Reasonable Adjustments

Some reasonable adjustments that have been known to help people with Lyme disease include:

  • Flexible working hours
  • Remote working
  • Extra breaks
  • Permitted time off for doctor’s appointments and treatment
  • Access to counselling
  • Extra time for deadlines

The aim of these reasonable adjustments should be to make your life at work more manageable. When you are able to work without being punished for your condition, it is more likely that you will stay productive in a sustainable way and that you will stay in your job for longer. When things are more flexible and forgiving, it gets much better for someone with a chronic condition. Don’t be afraid to speak up about the support you need. Getting the right support put in place can make a huge difference.

If you aren’t getting what you need in your current employment, it might be time to look for a new job. You can find a job with a Disability-Friendly employer on our live job board at Careers with Disabilities. Finding someone to work with who can actively support you can completely change your working life.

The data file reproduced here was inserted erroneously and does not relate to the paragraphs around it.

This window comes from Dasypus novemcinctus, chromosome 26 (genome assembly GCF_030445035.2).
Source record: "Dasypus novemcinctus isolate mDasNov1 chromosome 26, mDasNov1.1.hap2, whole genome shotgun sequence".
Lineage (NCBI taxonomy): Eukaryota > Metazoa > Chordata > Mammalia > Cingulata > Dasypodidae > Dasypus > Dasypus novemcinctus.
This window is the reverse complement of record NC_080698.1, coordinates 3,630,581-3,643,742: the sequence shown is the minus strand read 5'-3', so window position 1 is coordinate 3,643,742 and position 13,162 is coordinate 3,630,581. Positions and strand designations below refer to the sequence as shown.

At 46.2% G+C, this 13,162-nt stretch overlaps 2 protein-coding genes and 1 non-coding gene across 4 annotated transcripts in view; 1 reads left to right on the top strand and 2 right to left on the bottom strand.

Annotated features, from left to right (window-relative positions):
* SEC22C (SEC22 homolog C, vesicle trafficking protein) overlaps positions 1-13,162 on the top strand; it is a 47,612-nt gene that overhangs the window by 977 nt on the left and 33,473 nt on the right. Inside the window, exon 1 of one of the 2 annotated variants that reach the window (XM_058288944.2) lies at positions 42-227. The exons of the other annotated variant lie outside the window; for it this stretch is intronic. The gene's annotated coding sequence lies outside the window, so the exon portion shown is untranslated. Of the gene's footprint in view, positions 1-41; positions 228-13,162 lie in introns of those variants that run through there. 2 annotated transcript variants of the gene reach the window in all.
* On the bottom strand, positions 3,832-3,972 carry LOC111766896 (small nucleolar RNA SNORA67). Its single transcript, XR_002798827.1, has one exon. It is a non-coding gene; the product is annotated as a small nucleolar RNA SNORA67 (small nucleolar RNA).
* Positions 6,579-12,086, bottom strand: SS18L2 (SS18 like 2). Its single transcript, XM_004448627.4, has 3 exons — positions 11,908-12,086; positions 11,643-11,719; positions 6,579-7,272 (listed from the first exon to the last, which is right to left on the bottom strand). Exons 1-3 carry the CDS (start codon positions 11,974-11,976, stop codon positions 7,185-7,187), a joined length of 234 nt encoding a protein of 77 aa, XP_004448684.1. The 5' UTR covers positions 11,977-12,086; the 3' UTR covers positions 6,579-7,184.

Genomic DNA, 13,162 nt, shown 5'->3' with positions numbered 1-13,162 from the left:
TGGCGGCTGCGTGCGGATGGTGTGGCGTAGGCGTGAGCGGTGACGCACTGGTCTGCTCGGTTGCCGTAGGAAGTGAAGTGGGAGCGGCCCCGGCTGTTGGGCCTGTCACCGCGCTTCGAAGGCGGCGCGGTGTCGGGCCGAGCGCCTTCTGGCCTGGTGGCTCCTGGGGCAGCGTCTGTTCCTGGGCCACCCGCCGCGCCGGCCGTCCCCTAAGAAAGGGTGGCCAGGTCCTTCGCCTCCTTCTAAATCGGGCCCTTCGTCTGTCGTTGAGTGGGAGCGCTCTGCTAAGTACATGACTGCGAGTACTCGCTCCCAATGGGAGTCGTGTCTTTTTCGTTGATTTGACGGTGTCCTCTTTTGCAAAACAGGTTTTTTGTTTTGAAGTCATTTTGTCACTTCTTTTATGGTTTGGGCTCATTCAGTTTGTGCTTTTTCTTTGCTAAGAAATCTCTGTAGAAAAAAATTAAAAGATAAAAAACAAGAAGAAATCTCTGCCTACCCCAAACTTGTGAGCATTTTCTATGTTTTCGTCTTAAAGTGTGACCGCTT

Support for Employers

Everything that we have discussed for employees with Lyme disease should also be helpful and informative for employers. Taking the time to read about the condition and how it affects the people living with it is a great first step to working more inclusively and ethically. Knowledge is key here.

As an employer, you will be required to make reasonable adjustments whenever possible. It is important that you act on any requests promptly and appropriately. Your disabled employees are entitled to active support and they deserve to receive it easily.

One of the most important things you can do for an employee with Lyme disease is to be patient and understanding. It is still not a condition we know too much about and people with the condition will be learning as they go along. So should you. Try and be patient with your employee and allow your approach to change and adapt when needed.

Another great thing to provide is training for the rest of your employees. Your employee works with more people than just you and they deserve to have respect and understanding from everyone they work with. Running some training sessions can really help with this. An hour or two out of the work day can make a big difference for a disabled employee with a hidden disability. Awareness helps everyone.

External Support

There are external avenues of support that you can help as an employer of disabled employees. So don’t panic if you think you still have more to learn and figure out. Some worthwhile options include:

You can use our site to learn more about topics and issues to do with disabilities at work. You can also work with us to advertise jobs, promote a company profile, and recruit diverse candidates. All in a Disability-Friendly way.

Disabled employees have so many benefits to add to your company. If you want to open your business up in an inclusive and forward-thinking way, get started with our services today.